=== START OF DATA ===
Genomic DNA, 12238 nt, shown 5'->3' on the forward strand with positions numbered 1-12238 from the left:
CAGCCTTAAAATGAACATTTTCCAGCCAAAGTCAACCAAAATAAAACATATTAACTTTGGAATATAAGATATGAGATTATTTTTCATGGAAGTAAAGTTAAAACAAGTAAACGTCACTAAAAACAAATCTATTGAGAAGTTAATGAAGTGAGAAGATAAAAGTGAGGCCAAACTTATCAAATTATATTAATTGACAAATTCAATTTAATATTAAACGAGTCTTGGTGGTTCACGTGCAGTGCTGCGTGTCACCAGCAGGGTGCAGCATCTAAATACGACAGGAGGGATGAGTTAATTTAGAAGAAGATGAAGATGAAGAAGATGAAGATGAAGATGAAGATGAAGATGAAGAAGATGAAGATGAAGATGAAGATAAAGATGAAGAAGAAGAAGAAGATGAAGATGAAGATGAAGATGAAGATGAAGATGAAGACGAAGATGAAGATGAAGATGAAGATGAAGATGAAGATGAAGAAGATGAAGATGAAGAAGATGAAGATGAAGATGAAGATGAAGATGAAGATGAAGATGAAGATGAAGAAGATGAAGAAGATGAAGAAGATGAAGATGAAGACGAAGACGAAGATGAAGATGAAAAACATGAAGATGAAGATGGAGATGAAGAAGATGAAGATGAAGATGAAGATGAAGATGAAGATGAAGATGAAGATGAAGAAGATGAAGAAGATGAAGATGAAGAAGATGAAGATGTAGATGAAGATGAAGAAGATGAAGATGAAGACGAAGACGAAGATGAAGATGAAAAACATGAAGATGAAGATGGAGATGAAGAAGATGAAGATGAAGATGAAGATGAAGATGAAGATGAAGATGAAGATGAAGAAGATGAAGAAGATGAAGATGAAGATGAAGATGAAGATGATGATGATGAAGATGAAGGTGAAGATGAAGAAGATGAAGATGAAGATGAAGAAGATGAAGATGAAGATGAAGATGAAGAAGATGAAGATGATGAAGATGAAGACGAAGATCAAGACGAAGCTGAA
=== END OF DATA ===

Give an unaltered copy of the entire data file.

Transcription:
Genomic DNA, 12238 nt, shown 5'->3' on the forward strand with positions numbered 1-12238 from the left:
CAGCCTTAAAATGAACATTTTCCAGCCAAAGTCAACCAAAATAAAACATATTAACTTTGGAATATAAGATATGAGATTATTTTTCATGGAAGTAAAGTTAAAACAAGTAAACGTCACTAAAAACAAATCTATTGAGAAGTTAATGAAGTGAGAAGATAAAAGTGAGGCCAAACTTATCAAATTATATTAATTGACAAATTCAATTTAATATTAAACGAGTCTTGGTGGTTCACGTGCAGTGCTGCGTGTCACCAGCAGGGTGCAGCATCTAAATACGACAGGAGGGATGAGTTAATTTAGAAGAAGATGAAGATGAAGAAGATGAAGATGAAGATGAAGATGAAGATGAAGAAGATGAAGATGAAGATGAAGATAAAGATGAAGAAGAAGAAGAAGATGAAGATGAAGATGAAGATGAAGATGAAGATGAAGACGAAGATGAAGATGAAGATGAAGATGAAGATGAAGATGAAGAAGATGAAGATGAAGAAGATGAAGATGAAGATGAAGATGAAGATGAAGATGAAGATGAAGATGAAGAAGATGAAGAAGATGAAGAAGATGAAGATGAAGACGAAGACGAAGATGAAGATGAAAAACATGAAGATGAAGATGGAGATGAAGAAGATGAAGATGAAGATGAAGATGAAGATGAAGATGAAGATGAAGATGAAGAAGATGAAGAAGATGAAGATGAAGAAGATGAAGATGTAGATGAAGATGAAGAAGATGAAGATGAAGACGAAGACGAAGATGAAGATGAAAAACATGAAGATGAAGATGGAGATGAAGAAGATGAAGATGAAGATGAAGATGAAGATGAAGATGAAGATGAAGATGAAGAAGATGAAGAAGATGAAGATGAAGATGAAGATGAAGATGATGATGATGAAGATGAAGGTGAAGATGAAGAAGATGAAGATGAAGATGAAGAAGATGAAGATGAAGATGAAGATGAAGAAGATGAAGATGATGAAGATGAAGACGAAGATCAAGACGAAGCTGAA